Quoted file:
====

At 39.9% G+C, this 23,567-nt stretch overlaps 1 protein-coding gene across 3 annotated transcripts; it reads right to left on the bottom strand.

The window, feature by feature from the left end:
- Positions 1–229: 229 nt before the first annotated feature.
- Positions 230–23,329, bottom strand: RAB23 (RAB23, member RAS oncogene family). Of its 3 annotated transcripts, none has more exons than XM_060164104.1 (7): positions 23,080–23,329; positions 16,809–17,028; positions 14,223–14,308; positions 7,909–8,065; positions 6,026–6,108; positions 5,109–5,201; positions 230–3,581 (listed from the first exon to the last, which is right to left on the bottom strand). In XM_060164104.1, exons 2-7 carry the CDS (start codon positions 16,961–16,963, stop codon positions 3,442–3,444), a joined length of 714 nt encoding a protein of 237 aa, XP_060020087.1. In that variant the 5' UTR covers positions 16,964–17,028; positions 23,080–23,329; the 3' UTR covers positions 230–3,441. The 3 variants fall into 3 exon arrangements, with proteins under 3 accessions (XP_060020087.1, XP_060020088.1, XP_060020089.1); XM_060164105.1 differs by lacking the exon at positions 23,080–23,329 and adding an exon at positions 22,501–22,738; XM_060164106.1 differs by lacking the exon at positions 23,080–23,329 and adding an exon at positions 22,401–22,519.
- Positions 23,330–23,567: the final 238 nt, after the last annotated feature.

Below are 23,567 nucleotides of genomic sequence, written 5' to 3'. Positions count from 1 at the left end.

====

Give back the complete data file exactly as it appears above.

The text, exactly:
At 39.9% G+C, this 23,567-nt stretch overlaps 1 protein-coding gene across 3 annotated transcripts; it reads right to left on the bottom strand.

The window, feature by feature from the left end:
- Positions 1–229: 229 nt before the first annotated feature.
- Positions 230–23,329, bottom strand: RAB23 (RAB23, member RAS oncogene family). Of its 3 annotated transcripts, none has more exons than XM_060164104.1 (7): positions 23,080–23,329; positions 16,809–17,028; positions 14,223–14,308; positions 7,909–8,065; positions 6,026–6,108; positions 5,109–5,201; positions 230–3,581 (listed from the first exon to the last, which is right to left on the bottom strand). In XM_060164104.1, exons 2-7 carry the CDS (start codon positions 16,961–16,963, stop codon positions 3,442–3,444), a joined length of 714 nt encoding a protein of 237 aa, XP_060020087.1. In that variant the 5' UTR covers positions 16,964–17,028; positions 23,080–23,329; the 3' UTR covers positions 230–3,441. The 3 variants fall into 3 exon arrangements, with proteins under 3 accessions (XP_060020087.1, XP_060020088.1, XP_060020089.1); XM_060164105.1 differs by lacking the exon at positions 23,080–23,329 and adding an exon at positions 22,501–22,738; XM_060164106.1 differs by lacking the exon at positions 23,080–23,329 and adding an exon at positions 22,401–22,519.
- Positions 23,330–23,567: the final 238 nt, after the last annotated feature.

Below are 23,567 nucleotides of genomic sequence, written 5' to 3'. Positions count from 1 at the left end.